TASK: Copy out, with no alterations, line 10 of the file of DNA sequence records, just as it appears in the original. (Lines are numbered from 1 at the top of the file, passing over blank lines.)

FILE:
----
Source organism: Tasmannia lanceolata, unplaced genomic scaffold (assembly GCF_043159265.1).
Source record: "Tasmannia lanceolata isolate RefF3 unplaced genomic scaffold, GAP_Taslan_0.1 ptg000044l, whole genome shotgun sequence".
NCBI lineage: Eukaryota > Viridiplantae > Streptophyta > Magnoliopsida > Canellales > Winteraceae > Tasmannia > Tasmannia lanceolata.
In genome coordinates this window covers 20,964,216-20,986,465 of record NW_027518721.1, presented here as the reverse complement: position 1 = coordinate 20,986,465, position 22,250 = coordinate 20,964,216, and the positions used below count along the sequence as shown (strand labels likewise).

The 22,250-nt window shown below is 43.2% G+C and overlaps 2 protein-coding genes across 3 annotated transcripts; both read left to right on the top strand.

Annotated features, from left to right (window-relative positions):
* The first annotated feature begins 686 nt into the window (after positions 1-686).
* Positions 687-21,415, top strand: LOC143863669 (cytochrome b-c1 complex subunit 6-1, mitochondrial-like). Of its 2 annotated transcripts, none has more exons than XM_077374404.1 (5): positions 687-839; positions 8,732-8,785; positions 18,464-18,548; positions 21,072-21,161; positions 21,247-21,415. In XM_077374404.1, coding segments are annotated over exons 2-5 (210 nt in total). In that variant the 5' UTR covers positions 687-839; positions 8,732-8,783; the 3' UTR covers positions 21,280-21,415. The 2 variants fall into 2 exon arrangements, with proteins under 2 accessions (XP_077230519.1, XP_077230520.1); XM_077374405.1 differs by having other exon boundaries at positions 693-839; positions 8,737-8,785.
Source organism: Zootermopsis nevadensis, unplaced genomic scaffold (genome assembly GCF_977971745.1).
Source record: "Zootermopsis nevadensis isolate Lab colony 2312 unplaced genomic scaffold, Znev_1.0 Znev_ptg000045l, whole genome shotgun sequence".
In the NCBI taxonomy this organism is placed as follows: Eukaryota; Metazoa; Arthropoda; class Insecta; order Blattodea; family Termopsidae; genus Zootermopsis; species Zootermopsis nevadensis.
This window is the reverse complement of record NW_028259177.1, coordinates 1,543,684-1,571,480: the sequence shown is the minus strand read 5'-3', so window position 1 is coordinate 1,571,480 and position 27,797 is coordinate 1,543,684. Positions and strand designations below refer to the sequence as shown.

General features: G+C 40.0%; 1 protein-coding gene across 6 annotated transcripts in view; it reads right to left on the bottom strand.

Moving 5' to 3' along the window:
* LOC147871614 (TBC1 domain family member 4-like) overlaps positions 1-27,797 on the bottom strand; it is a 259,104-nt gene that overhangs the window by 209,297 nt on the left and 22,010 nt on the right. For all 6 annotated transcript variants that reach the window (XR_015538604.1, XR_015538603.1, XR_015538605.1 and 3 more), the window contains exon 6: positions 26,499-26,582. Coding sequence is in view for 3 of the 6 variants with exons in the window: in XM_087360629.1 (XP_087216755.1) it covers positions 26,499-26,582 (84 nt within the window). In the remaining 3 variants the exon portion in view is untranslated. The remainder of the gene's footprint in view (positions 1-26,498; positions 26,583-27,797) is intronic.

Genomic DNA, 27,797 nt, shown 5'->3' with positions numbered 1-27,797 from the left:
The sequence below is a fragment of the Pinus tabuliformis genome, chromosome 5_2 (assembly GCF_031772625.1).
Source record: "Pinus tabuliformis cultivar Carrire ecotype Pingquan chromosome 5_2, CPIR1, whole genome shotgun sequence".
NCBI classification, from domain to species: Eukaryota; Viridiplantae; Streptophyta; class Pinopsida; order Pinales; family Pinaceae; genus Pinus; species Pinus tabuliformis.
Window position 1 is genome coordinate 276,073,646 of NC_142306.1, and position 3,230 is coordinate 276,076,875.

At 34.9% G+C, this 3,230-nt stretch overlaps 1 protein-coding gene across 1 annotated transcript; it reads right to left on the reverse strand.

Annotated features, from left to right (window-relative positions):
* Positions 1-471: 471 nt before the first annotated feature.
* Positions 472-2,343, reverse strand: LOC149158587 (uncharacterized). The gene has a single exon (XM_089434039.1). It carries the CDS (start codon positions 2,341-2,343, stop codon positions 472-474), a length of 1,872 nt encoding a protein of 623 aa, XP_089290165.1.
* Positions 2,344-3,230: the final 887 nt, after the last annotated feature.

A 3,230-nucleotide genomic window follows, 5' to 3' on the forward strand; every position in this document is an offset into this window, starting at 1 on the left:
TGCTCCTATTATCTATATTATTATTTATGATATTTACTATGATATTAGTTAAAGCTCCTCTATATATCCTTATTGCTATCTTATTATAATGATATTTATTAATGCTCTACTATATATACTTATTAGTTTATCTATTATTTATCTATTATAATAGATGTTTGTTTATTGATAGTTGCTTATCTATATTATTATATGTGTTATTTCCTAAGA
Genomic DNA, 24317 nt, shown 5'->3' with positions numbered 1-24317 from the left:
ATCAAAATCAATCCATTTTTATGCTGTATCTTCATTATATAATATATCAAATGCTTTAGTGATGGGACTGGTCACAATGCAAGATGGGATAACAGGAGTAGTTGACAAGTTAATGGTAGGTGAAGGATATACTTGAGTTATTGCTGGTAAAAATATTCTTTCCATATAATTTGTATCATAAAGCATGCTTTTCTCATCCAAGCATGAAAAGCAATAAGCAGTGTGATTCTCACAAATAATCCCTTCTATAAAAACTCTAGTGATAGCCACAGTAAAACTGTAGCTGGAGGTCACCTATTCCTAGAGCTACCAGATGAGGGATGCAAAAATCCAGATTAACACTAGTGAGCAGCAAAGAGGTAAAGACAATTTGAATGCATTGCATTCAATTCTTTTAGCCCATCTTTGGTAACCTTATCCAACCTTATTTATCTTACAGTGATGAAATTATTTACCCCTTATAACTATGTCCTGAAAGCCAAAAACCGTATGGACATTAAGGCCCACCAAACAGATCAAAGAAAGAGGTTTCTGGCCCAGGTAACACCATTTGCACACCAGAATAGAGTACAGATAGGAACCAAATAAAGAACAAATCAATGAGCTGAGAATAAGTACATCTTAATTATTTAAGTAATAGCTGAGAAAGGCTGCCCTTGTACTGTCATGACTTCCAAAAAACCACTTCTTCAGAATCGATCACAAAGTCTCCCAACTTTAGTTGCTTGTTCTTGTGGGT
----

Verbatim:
Source record: "Zootermopsis nevadensis isolate Lab colony 2312 unplaced genomic scaffold, Znev_1.0 Znev_ptg000045l, whole genome shotgun sequence".